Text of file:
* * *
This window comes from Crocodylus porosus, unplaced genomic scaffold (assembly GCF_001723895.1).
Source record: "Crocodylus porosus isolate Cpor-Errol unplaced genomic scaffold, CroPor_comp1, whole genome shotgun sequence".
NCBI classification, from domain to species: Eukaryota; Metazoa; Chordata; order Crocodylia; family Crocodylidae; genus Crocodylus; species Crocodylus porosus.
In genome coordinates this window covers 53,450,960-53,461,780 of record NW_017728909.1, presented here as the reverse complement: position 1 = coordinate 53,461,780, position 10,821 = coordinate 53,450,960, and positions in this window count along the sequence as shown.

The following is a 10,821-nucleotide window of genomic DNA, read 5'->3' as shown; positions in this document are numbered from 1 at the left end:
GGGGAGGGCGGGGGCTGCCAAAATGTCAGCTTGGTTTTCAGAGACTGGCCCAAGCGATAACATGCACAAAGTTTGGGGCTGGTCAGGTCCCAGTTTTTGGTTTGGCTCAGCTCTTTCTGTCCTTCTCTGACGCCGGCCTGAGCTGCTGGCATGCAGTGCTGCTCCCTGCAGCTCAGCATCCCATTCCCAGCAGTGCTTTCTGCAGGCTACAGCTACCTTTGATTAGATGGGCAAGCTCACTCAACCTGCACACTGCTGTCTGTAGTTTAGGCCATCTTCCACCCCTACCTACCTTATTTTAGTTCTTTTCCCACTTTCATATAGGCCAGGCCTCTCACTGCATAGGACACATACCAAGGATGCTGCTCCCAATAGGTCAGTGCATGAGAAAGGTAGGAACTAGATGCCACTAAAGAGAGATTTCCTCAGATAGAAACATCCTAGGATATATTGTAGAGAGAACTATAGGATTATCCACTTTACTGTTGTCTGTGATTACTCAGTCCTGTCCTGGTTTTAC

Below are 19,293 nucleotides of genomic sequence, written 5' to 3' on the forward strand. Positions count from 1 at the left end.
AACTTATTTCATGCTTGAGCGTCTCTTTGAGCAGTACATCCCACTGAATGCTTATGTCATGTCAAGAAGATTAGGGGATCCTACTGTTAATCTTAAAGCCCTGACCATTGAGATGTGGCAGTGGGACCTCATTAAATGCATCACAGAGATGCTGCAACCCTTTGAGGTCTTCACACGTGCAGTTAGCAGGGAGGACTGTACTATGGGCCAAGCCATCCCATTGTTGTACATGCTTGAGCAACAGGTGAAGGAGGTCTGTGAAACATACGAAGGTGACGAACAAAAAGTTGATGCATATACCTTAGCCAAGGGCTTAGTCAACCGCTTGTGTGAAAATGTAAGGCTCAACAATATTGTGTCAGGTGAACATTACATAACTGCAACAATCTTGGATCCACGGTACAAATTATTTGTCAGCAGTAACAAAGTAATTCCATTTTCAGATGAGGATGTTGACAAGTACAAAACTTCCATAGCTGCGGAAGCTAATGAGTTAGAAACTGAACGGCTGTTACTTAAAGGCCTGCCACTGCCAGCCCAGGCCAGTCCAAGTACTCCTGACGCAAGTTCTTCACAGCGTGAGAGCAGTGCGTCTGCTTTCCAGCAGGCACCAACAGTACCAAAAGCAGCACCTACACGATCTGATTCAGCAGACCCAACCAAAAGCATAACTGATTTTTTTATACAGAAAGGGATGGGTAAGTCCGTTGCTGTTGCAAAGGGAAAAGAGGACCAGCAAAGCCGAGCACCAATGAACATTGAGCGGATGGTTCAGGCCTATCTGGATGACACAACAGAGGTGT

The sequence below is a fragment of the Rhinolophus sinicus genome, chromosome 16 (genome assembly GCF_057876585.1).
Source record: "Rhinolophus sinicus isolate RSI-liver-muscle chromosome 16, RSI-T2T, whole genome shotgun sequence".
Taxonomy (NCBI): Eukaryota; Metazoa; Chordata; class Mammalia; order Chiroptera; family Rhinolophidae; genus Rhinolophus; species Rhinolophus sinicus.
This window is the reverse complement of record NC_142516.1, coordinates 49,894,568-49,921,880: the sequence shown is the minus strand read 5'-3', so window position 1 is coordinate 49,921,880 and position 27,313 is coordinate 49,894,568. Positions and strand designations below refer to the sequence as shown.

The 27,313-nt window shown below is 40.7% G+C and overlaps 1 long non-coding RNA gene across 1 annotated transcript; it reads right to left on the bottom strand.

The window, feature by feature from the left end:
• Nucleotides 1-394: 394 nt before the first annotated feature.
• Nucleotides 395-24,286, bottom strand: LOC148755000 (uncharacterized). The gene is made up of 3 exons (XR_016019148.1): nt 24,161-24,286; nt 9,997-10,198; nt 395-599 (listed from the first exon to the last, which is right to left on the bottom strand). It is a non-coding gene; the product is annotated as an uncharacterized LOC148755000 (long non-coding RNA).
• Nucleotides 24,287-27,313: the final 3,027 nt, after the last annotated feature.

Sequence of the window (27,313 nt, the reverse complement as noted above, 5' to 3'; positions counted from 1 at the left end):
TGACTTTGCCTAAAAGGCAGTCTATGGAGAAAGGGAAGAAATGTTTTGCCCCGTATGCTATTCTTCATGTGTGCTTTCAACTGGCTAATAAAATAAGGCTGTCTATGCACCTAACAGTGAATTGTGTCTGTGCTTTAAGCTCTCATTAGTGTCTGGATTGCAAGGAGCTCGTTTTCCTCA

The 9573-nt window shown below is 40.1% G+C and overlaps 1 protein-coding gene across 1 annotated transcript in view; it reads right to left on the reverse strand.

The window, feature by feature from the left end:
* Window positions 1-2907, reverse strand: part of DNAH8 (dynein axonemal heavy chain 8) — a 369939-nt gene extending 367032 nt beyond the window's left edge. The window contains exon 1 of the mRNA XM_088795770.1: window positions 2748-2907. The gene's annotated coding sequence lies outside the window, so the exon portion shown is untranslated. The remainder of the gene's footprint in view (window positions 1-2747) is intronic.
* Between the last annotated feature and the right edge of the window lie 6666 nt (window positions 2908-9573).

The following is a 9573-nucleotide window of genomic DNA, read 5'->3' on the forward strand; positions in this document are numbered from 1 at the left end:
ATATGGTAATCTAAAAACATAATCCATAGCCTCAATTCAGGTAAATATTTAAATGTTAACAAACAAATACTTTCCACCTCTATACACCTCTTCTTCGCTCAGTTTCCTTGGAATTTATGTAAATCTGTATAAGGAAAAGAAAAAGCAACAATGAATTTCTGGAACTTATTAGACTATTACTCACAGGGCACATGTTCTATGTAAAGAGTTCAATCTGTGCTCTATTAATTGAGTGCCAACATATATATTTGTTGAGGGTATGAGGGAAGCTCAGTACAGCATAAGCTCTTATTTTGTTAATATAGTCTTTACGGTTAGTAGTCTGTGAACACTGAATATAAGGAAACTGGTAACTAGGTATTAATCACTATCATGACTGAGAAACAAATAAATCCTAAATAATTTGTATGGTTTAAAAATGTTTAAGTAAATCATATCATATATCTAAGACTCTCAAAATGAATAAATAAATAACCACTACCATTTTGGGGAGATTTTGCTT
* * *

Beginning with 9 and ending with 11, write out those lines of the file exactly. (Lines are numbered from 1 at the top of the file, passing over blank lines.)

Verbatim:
The sequence below is a fragment of the Rhinolophus sinicus genome, chromosome 16 (genome assembly GCF_057876585.1).
Source record: "Rhinolophus sinicus isolate RSI-liver-muscle chromosome 16, RSI-T2T, whole genome shotgun sequence".
Taxonomy (NCBI): Eukaryota; Metazoa; Chordata; class Mammalia; order Chiroptera; family Rhinolophidae; genus Rhinolophus; species Rhinolophus sinicus.